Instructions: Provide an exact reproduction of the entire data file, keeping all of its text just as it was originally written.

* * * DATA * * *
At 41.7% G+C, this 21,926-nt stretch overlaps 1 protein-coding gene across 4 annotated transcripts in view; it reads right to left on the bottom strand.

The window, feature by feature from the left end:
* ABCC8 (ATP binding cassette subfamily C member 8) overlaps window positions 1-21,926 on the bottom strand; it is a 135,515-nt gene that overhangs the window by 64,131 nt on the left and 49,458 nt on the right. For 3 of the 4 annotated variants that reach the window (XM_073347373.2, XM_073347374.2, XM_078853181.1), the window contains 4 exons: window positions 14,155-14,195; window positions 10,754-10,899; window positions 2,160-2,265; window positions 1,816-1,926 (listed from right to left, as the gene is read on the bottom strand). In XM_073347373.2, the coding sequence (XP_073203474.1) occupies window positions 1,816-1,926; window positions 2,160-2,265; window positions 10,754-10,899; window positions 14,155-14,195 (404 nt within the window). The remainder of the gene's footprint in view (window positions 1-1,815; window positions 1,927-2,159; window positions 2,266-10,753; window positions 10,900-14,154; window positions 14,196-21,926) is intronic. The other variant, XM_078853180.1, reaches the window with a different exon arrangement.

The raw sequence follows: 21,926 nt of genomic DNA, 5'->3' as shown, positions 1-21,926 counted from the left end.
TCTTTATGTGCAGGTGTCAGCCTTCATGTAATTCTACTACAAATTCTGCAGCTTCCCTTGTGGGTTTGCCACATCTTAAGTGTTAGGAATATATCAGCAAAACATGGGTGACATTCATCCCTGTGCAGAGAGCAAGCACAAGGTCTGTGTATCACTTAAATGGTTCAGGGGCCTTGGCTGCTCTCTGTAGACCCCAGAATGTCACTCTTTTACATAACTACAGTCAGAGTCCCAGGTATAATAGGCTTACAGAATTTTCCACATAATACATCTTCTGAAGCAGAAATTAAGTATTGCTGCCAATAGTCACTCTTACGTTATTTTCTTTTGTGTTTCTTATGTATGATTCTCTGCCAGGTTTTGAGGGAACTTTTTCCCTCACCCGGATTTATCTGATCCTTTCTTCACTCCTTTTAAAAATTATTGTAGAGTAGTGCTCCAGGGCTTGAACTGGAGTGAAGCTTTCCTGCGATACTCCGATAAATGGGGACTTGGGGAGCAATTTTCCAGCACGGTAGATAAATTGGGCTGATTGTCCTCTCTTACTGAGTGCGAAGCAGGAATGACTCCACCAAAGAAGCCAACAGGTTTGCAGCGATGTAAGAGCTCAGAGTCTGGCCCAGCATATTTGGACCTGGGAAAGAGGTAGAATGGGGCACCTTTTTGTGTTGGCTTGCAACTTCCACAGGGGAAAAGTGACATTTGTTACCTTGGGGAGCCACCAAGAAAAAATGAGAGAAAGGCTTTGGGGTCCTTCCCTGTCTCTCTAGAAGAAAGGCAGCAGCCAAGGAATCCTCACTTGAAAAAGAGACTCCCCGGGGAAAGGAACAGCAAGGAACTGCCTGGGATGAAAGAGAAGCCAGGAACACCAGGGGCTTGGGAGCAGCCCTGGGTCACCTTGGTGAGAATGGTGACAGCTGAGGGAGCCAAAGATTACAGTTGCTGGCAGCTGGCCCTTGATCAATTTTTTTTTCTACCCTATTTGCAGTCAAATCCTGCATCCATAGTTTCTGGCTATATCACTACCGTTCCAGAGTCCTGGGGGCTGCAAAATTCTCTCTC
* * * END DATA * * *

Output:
At 41.7% G+C, this 21,926-nt stretch overlaps 1 protein-coding gene across 4 annotated transcripts in view; it reads right to left on the bottom strand.

The window, feature by feature from the left end:
* ABCC8 (ATP binding cassette subfamily C member 8) overlaps window positions 1-21,926 on the bottom strand; it is a 135,515-nt gene that overhangs the window by 64,131 nt on the left and 49,458 nt on the right. For 3 of the 4 annotated variants that reach the window (XM_073347373.2, XM_073347374.2, XM_078853181.1), the window contains 4 exons: window positions 14,155-14,195; window positions 10,754-10,899; window positions 2,160-2,265; window positions 1,816-1,926 (listed from right to left, as the gene is read on the bottom strand). In XM_073347373.2, the coding sequence (XP_073203474.1) occupies window positions 1,816-1,926; window positions 2,160-2,265; window positions 10,754-10,899; window positions 14,155-14,195 (404 nt within the window). The remainder of the gene's footprint in view (window positions 1-1,815; window positions 1,927-2,159; window positions 2,266-10,753; window positions 10,900-14,154; window positions 14,196-21,926) is intronic. The other variant, XM_078853180.1, reaches the window with a different exon arrangement.

The raw sequence follows: 21,926 nt of genomic DNA, 5'->3' as shown, positions 1-21,926 counted from the left end.
TCTTTATGTGCAGGTGTCAGCCTTCATGTAATTCTACTACAAATTCTGCAGCTTCCCTTGTGGGTTTGCCACATCTTAAGTGTTAGGAATATATCAGCAAAACATGGGTGACATTCATCCCTGTGCAGAGAGCAAGCACAAGGTCTGTGTATCACTTAAATGGTTCAGGGGCCTTGGCTGCTCTCTGTAGACCCCAGAATGTCACTCTTTTACATAACTACAGTCAGAGTCCCAGGTATAATAGGCTTACAGAATTTTCCACATAATACATCTTCTGAAGCAGAAATTAAGTATTGCTGCCAATAGTCACTCTTACGTTATTTTCTTTTGTGTTTCTTATGTATGATTCTCTGCCAGGTTTTGAGGGAACTTTTTCCCTCACCCGGATTTATCTGATCCTTTCTTCACTCCTTTTAAAAATTATTGTAGAGTAGTGCTCCAGGGCTTGAACTGGAGTGAAGCTTTCCTGCGATACTCCGATAAATGGGGACTTGGGGAGCAATTTTCCAGCACGGTAGATAAATTGGGCTGATTGTCCTCTCTTACTGAGTGCGAAGCAGGAATGACTCCACCAAAGAAGCCAACAGGTTTGCAGCGATGTAAGAGCTCAGAGTCTGGCCCAGCATATTTGGACCTGGGAAAGAGGTAGAATGGGGCACCTTTTTGTGTTGGCTTGCAACTTCCACAGGGGAAAAGTGACATTTGTTACCTTGGGGAGCCACCAAGAAAAAATGAGAGAAAGGCTTTGGGGTCCTTCCCTGTCTCTCTAGAAGAAAGGCAGCAGCCAAGGAATCCTCACTTGAAAAAGAGACTCCCCGGGGAAAGGAACAGCAAGGAACTGCCTGGGATGAAAGAGAAGCCAGGAACACCAGGGGCTTGGGAGCAGCCCTGGGTCACCTTGGTGAGAATGGTGACAGCTGAGGGAGCCAAAGATTACAGTTGCTGGCAGCTGGCCCTTGATCAATTTTTTTTTCTACCCTATTTGCAGTCAAATCCTGCATCCATAGTTTCTGGCTATATCACTACCGTTCCAGAGTCCTGGGGGCTGCAAAATTCTCTCTC